A line of stompboxes designed by PRS.
PRS Guitars enters into the pedal world with three all-new stompboxes. Designed by PRS Guitars in Stevensville, Maryland and made in the USA, the lineup consists of a Transparent Overdrive, Optical Compressor, and Dual Flanger.
“This whole concept started in my home studio. When recording, I was looking for tones and textures I couldn’t get straight from the guitar. When I couldn’t find what I was looking for, I would build a device with the help of some friends. That’s how the first pedal prototypes were born,” said Paul Reed Smith. “Over time, we all got so excited by them, that we decided to offer them to more players. I think these first three designs are the start of something very cool."
Horsemeat Transparent Overdrive
The PRS Horsemeat transparent overdrive is a from-scratch circuit designed to enhance guitar tone without coloring it. Using germanium diodes, Horsemeat will give throatiness without sounding nasal or too high-pitched and harmonic richness by boosting both low- and high-end frequencies, all while providing more available headroom. Depending on the setting, the PRS Horsemeat can be used as a clean boost, straight overdrive, or even enhance an amplifier’s distortion by slightly pushing the front end of the amp’s preamp section. In essence, “Horsemeat sounds a lot like a good amp.” – Paul Reed Smith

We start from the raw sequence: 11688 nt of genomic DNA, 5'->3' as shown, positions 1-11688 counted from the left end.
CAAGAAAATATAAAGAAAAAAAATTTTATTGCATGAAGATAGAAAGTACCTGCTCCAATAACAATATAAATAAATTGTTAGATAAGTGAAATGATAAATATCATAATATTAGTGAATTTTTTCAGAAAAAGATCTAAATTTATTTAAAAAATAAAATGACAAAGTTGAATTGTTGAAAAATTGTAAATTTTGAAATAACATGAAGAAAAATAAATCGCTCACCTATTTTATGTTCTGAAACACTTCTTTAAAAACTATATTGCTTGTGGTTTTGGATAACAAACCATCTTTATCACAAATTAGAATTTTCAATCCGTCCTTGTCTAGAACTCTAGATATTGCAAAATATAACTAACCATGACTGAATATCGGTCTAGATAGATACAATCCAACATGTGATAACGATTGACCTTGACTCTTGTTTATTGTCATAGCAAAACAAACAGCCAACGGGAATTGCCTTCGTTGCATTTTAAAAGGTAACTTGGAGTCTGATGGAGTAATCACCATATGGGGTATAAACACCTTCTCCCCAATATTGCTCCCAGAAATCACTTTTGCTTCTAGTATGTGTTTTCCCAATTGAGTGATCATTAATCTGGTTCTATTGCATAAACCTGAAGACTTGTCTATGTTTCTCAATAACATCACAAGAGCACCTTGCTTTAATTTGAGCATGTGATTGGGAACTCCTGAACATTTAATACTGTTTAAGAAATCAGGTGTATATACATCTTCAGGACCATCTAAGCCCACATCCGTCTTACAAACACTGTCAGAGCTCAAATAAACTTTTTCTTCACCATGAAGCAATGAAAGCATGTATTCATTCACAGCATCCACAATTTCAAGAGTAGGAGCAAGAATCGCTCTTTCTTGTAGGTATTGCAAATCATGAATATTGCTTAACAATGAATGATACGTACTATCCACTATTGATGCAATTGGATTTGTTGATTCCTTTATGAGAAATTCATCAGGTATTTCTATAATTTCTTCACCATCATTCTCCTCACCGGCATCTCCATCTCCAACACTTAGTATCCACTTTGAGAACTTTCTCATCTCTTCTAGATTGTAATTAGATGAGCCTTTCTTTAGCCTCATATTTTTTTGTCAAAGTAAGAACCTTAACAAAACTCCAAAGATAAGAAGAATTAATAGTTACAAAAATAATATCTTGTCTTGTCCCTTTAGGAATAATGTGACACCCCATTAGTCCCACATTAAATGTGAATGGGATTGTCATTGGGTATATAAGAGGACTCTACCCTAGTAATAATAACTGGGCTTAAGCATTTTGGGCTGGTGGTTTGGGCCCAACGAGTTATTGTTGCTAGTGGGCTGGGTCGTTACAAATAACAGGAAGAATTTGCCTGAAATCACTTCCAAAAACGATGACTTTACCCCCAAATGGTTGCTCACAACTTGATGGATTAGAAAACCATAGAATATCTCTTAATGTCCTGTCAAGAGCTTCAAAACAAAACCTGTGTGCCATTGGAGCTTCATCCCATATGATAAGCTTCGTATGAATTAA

Mary Cries Optical Compressor
The PRS Mary Cries optical compressor is based on the storied LA-2A and helps to harness players’ dynamic audio range. When engaged, Mary Cries can boost clean tone, add sustain to leads, help control signal peaks, and push guitar tone without losing definition or clarity. By using the output/gain control and leaving the compression control low, players can also use Mary Cries as a boost pedal.
Wind Through the Trees Dual Flanger
The PRS Wind Through the Trees dual flanger is best described as two flangers fighting each other, resulting in a sound that is reminis- cent of the wind whipping through the trees. Use the PRS Wind Through the Trees to create airy harmonics, moody frequency swirls, jet-engine swooshes, and fluctuating warbles.
New Product Premiere | PRS Guitars
All PRS pedals feature through-hole soldering, which broadened the component selection and allowed for the best-sounding parts to be used. PRS pedals are also true bypass, so they are out of the signal chain when turned off, allowing players to have uncolored tone at the tip of their toes. More info at prsguitars.com.
Excellent value. Plenty of analog authenticity.
No tap tempo. Could benefit from a tone control.
Fender Hammertone Space Delay
An extremely affordable digital take on analog echoes.
Fender’s Space Delay, from the company’s recent Hammertone series, is a digital delay with a tape-echo’s soul. Back in June we reviewed the more conventional Hammertone Delay, which we noted was “ a lot more fun than most inexpensive digital delays.” That holds true for the company’s more analog-style—and equally affordable—Space Delay.
Echo Family Resemblance
Tape echo-inspired delays typically utilize rhythmic patterns and modulation to approximate the multi-head capabilities and tape warble in real tape delays. But there’s a secondary benefit to this kind of functionality: It’s fun! And I often found myself situating the Space Delay within arm’s reach rather than at my feet so that I could use each function to the fullest.